Researchers from TAU have created a new type of glass with unique and even contradictory properties, such as being a strong adhesive (sticky) and incredibly transparent at the same time. The glass, which forms spontaneously when in contact with water at room temperature, could revolutionize in an array of diverse industries such as optics and electro-optics, satellite communication, remote sensing and biomedicine. The glass has been discovered by a team of researchers from Israel and the world, led by PhD student Gal Finkelstein-Zuta and Prof. Ehud Gazit from the Shmunis School of Biomedicine and Cancer Research at the Faculty of Life Sciences and the Department of Materials Science and Engineering at the Faculty of Engineering at TAU. The research results were published last week in the prestigious scientific journal Nature.


"In our laboratory, we study bio-convergence and specifically use the wonderful properties of biology to produce innovative materials", explains Prof. Gazit. “Among other things, we study sequences of amino acids, which are the building blocks of proteins. Amino acids and peptides have a natural tendency to connect and form ordered structures with a defined periodic arrangement, but during the research, we discovered a unique peptide that behaves differently from anything we know: it didn’t form any ordered pattern but an amorphous, disordered one, that describes glass".


(Left to right) Gal Finkelstein-Zuta and Prof. Ehud Gazit.


Just Add Water

At the molecular level, glass is a liquid-like substance that lacks order in its molecular structure. Still, its mechanical properties are solid-like. Glass is usually manufactured by rapidly cooling molten materials and “freezing” them in this state before they are allowed to crystallize, resulting in an amorphous state that allows unique optical, chemical and mechanical properties – alongside durability, versatility, and sustainability. The researchers from TAU discovered that the aromatic peptide, which consists of a three-tyrosine sequence (YYY), forms a molecular glass spontaneously, upon evaporation of an aqueous solution, under room-temperature conditions.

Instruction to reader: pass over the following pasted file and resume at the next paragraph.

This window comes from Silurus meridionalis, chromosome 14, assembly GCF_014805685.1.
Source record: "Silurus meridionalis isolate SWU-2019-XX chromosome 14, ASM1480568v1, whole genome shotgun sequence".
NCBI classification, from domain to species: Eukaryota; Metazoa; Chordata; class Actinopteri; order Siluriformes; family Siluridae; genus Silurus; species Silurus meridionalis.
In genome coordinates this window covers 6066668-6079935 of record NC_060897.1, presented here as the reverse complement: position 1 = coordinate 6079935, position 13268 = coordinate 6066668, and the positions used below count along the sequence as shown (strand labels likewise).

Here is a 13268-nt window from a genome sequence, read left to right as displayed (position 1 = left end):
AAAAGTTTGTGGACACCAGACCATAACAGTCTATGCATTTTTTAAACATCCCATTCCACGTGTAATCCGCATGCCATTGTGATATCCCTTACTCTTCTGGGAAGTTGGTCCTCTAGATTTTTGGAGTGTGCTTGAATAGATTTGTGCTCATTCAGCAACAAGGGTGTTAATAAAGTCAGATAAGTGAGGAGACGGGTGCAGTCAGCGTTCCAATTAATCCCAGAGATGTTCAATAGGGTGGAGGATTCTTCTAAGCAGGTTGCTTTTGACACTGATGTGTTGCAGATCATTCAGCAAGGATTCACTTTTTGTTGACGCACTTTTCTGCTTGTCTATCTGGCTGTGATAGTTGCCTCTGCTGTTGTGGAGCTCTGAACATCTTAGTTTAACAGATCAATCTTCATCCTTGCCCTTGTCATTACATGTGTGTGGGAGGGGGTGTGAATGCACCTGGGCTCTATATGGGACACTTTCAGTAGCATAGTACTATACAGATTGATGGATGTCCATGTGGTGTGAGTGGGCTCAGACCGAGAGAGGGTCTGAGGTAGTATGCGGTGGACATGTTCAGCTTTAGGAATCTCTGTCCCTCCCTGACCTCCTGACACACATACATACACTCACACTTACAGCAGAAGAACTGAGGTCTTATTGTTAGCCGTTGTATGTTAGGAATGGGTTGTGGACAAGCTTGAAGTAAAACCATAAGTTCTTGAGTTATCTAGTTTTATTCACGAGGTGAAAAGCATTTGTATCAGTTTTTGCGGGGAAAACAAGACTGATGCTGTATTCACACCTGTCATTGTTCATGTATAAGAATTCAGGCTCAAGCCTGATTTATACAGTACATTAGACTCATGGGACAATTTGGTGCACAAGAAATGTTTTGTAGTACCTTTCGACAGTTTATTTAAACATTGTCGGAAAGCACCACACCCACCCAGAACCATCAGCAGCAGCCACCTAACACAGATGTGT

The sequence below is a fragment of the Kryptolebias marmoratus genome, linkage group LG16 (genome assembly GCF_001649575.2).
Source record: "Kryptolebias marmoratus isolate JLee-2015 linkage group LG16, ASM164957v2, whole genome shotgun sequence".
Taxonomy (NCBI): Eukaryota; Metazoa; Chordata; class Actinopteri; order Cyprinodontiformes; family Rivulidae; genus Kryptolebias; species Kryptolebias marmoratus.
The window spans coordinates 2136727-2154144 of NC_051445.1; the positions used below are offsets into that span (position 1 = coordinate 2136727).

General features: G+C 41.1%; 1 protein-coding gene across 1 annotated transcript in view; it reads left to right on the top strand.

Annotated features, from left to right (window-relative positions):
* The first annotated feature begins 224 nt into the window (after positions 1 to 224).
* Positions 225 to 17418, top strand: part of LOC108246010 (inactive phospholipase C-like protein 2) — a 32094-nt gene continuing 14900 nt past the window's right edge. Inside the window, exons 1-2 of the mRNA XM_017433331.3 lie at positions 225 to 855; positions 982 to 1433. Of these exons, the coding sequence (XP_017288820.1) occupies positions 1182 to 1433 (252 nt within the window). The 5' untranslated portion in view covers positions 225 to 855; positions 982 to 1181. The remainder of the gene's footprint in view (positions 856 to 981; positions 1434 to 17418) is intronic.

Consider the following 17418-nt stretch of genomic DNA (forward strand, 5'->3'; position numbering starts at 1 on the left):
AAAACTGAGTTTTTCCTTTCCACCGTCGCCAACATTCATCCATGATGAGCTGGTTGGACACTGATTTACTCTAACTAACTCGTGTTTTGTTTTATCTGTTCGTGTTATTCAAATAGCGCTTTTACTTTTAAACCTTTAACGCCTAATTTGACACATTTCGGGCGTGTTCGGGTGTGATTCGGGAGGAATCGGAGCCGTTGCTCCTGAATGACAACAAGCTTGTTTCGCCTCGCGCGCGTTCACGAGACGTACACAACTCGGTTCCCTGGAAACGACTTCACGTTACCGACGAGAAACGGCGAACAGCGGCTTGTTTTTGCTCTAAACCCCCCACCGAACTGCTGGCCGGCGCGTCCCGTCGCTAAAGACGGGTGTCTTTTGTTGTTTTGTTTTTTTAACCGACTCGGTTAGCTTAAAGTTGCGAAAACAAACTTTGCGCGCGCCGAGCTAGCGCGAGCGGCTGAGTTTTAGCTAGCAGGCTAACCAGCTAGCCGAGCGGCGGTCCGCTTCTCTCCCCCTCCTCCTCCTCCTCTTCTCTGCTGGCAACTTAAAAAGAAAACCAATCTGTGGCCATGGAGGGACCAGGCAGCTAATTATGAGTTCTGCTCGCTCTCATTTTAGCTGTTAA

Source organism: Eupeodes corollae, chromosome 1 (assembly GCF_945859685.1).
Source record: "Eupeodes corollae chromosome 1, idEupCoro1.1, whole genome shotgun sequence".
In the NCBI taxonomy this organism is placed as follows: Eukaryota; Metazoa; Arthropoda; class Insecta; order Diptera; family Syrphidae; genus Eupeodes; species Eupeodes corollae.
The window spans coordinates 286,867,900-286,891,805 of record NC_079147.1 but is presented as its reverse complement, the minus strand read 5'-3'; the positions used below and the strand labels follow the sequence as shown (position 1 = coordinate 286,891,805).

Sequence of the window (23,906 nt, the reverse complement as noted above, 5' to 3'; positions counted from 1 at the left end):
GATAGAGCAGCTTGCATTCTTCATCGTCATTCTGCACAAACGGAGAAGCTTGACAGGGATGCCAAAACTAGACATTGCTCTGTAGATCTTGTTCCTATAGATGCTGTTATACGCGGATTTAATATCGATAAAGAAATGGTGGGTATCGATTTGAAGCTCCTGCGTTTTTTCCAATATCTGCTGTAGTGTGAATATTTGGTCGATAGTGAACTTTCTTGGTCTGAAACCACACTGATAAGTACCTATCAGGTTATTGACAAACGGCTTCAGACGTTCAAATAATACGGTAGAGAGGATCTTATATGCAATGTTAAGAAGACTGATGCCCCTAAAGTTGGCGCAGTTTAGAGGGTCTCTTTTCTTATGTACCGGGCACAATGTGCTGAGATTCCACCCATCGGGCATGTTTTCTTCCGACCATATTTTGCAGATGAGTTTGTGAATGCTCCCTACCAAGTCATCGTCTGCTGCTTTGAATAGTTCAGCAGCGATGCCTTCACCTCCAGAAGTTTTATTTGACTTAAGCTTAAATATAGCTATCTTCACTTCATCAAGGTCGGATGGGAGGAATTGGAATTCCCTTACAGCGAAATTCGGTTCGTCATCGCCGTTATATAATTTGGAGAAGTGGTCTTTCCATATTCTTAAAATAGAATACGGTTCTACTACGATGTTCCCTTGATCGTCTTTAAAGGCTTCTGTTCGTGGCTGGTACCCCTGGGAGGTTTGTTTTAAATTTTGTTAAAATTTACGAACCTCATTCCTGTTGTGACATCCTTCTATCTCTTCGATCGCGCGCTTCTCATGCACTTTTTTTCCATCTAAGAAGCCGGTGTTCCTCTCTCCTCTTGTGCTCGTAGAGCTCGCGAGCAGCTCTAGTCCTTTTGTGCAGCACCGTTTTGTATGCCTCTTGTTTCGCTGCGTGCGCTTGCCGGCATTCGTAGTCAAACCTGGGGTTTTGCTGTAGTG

"The commercial glass we all know is created by the rapid cooling of molten materials, a process called vitrification", says Gal Finkelstein-Zuta. "The amorphous liquid-like organization should be fixed before it arranges in a more energy-efficient way as in crystals, and for that energy is required – it should be heated to high temperatures and cooled down immediately. On the other hand, the glass we discovered made of biological building blocks, forms spontaneously at room temperature, without the need for energy such as high heat or pressure. Just dissolve a powder in water – just like making Kool-Aid, and the glass will form. For example, we made lenses from our new glass. Instead of undergoing a lengthy process of grinding and polishing, we simply dripped a drop onto a surface, where we control its curvature – and hence its focus – by adjusting the solution volume alone".


Solid peptide glass after preparation.


The properties of the innovative glass from TAU are unique in the world – and even contradict each other: it is very hard, but it can repair itself at room temperature; It is a strong adhesive, and at the same time, it is transparent in a wide spectral range, ranging from the visible light to the mid-infrared range.


An Unbreakable Marvel

"This is the first time anyone has succeeded in creating molecular glass under simple conditions", says Prof. Gazit, "but not less important than that are the properties of the glass we created. It is a very special glass. On the one hand, it is very strong and on the other hand, very transparent – much more transparent than ordinary glass. The normal silicate glass we all know is transparent in the visible light range, the molecular glass we created is transparent deep into the infrared range. This has many uses in fields such as satellites, remote sensing, communications and optics. It is also a strong adhesive, it can glue different glasses together, and at the same time, can repair cracks that are formed in it. It is a set of properties that do not exist in any glass in the world, which has great potential in science and engineering, and we got all this from a single peptide - one little piece of protein".

Tel Aviv University makes every effort to respect copyright. If you own copyright to the content contained
here and / or the use of such content is in your opinion infringing, Contact us as soon as possible >>